North Dakota Republicans tackle eminent domain issue for carbon pipelines

Fossil fuels are addressed in another resolution

North Dakota Monitor  BY:  – MARCH 26, 2024

 A pipeline opponent attends a Dec. 18, 2023, hearing in Bismarck before the North Dakota Supreme Court. (Kyle Martin/For the North Dakota Monitor)

The North Dakota Republican Party will vote on a resolution that backs the rights of landowners and objects to using eminent domain for carbon capture pipelines.

The resolution was one of several approved by a committee this month and targets a project that Gov. Doug Burgum and some Republicans have supported – the carbon capture and storage project from Summit Carbon Solutions.

While the project was not named in the resolution, it is the only large-scale carbon capture project in the state at the permitting stage, with the North Dakota Public Service Commission set to start a rehearing for the pipeline next month.

Sen. Jeff Magrum, R-Hazelton. (Photo provided by the North Dakota Legislative Assembly)

State Sen. Jeff Magrum, R-Hazelton, said he contributed much of the wording on the resolution that passed the Resolutions Committee. It was then approved by the State Committee.

He said he looks forward to a debate on the resolution at the Republican state convention April 5-6.

“Is our party still the party of property rights?” Magrum said in an interview.

While there may not be a formal debate on the 15 resolutions up for consideration, “the debate will take place in the hallways,” said Rep. Karen Karls, R-Bismarck.

The resolution says “Corporations within the energy sector are capitalizing on the false premise of a looming climate apocalypse by introducing CCS (carbon capture and storage) projects into North Dakota” and “eminent domain is being considered to acquire the necessary land for the pipeline.”

Eminent domain is a legal process that can force landowners to provide right-of-way for a project that is deemed to have public benefit. Landowners would be compensated if a court rules eminent domain can be used.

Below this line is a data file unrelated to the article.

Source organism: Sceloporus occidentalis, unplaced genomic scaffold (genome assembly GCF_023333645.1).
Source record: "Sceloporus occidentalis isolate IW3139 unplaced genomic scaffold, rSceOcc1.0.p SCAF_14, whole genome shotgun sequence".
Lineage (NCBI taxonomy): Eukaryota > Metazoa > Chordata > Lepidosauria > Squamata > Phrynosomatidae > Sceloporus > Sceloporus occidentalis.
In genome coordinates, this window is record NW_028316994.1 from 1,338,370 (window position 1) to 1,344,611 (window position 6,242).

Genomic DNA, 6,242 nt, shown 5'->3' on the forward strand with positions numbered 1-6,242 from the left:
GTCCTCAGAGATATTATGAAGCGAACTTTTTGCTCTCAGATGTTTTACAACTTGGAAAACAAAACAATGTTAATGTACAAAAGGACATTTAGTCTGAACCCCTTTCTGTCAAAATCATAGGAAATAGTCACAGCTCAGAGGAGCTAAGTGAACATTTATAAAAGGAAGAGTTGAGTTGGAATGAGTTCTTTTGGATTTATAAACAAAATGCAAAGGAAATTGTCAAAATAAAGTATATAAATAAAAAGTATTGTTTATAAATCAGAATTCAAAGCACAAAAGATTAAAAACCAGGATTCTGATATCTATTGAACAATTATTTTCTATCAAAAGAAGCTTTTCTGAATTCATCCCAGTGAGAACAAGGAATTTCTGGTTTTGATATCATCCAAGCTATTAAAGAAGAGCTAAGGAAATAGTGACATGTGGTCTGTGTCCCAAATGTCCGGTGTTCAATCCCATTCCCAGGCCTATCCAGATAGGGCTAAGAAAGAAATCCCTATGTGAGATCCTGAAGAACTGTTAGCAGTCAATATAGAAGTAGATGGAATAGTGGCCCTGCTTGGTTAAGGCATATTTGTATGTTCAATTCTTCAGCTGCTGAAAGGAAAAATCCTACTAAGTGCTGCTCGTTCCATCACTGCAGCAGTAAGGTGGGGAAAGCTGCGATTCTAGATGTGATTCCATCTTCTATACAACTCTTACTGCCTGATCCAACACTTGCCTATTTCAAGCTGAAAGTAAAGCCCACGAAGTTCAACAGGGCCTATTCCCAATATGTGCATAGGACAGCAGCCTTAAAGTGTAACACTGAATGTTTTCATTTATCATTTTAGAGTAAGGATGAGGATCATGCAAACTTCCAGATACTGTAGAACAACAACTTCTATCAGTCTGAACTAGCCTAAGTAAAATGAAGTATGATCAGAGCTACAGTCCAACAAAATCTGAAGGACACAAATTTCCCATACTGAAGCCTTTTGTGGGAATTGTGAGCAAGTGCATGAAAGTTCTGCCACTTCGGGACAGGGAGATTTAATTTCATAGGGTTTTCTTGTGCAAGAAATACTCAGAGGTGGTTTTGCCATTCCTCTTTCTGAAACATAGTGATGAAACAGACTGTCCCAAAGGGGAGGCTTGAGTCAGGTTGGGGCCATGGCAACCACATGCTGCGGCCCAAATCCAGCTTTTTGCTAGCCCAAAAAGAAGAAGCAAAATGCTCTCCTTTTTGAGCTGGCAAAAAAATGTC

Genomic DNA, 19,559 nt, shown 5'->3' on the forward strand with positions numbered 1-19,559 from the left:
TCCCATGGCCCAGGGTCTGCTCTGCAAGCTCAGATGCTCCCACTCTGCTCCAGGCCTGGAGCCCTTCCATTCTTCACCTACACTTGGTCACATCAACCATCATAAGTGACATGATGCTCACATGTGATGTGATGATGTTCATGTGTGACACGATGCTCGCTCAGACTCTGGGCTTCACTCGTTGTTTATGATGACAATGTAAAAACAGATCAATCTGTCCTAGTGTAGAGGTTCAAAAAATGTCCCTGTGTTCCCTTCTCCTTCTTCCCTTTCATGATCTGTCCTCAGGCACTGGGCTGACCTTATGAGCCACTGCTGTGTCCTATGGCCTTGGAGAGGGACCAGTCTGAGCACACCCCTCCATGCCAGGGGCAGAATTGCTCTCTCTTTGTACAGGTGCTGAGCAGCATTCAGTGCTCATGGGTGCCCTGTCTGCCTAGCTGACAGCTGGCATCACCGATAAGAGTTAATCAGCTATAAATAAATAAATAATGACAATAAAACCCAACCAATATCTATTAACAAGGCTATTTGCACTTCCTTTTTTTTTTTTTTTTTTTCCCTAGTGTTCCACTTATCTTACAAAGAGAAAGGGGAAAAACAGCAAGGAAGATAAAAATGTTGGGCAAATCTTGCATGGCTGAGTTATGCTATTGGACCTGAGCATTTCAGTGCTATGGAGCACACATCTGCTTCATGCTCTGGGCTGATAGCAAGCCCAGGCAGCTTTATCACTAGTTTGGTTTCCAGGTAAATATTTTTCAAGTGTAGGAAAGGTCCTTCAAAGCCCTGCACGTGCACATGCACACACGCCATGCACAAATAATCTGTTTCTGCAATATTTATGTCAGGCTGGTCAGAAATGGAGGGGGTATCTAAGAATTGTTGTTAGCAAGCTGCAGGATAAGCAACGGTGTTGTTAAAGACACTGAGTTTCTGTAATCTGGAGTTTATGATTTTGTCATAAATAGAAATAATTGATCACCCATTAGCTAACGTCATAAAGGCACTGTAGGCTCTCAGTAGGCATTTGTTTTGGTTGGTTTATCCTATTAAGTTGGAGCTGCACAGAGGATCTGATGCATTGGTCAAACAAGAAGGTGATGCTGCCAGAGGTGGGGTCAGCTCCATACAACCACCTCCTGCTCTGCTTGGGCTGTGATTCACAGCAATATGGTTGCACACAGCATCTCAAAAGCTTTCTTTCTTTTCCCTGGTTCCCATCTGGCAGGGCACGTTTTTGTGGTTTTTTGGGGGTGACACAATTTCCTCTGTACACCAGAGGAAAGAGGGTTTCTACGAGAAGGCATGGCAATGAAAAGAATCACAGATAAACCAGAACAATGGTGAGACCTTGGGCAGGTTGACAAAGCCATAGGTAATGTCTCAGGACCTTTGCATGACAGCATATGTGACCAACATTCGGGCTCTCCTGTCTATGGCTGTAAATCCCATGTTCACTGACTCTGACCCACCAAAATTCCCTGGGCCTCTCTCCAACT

Summit says it has obtained about 80% of the right-of-way it needs in North Dakota through voluntary easements and continues to negotiate with landowners. But some landowners have refused to sign an easement agreement.

“The affected landowners and communities have expressed strong opposition to the use of eminent domain, arguing that it unjustly benefits a private entity at the expense of their property rights and local autonomy,” the resolution says.

It also cites the Fifth Amendment on protecting property rights.

Karls was not a supporter of the resolution. “It is such a contentious issue,” she said, but she is concerned about the effect that opposition could have on future pipeline projects.

Summit proposes to build a pipeline connecting more than 50 ethanol plants to underground storage sites in North Dakota. It would have about 353 miles of pipeline in North Dakota.

Summit would benefit from federal tax credits promoting the underground storage of greenhouse gasses as a way to address climate change.

Other states on the route are Iowa, Minnesota, Nebraska and South Dakota.

Summit’s pipeline route specifies that carbon dioxide would be for underground storage. But Summit officials also have said that the pipeline would be a common carrier, meaning another company could pay to use the pipeline to transport CO2.

One potential use for carbon dioxide is in the oil industry, extending the productivity of wells through a process called enhanced oil recovery.

Burgum has been a vocal supporter of the oil and gas industry and the Summit pipeline project though he has said easements should be acquired voluntarily.

He appeared with Summit officials in Casselton at Tharaldson Ethanol, the only North Dakota plant on the Summit route, praising an investment from oil developer Continental Resources into the Summit project.

The governor is part of North Dakota’s three-person Industrial Commission that recently approved state funds to promote carbon capture, utilization and storage.

The resolution takes aim at that, too.

It says the party opposes the use of state funds to educate the public on the benefits of carbon capture that are contrary to the interests of private property owners. Furthermore, the party “opposes the fascism of mutually beneficial partnerships between government and private energy corporations created under the pretext of climate change.” Read more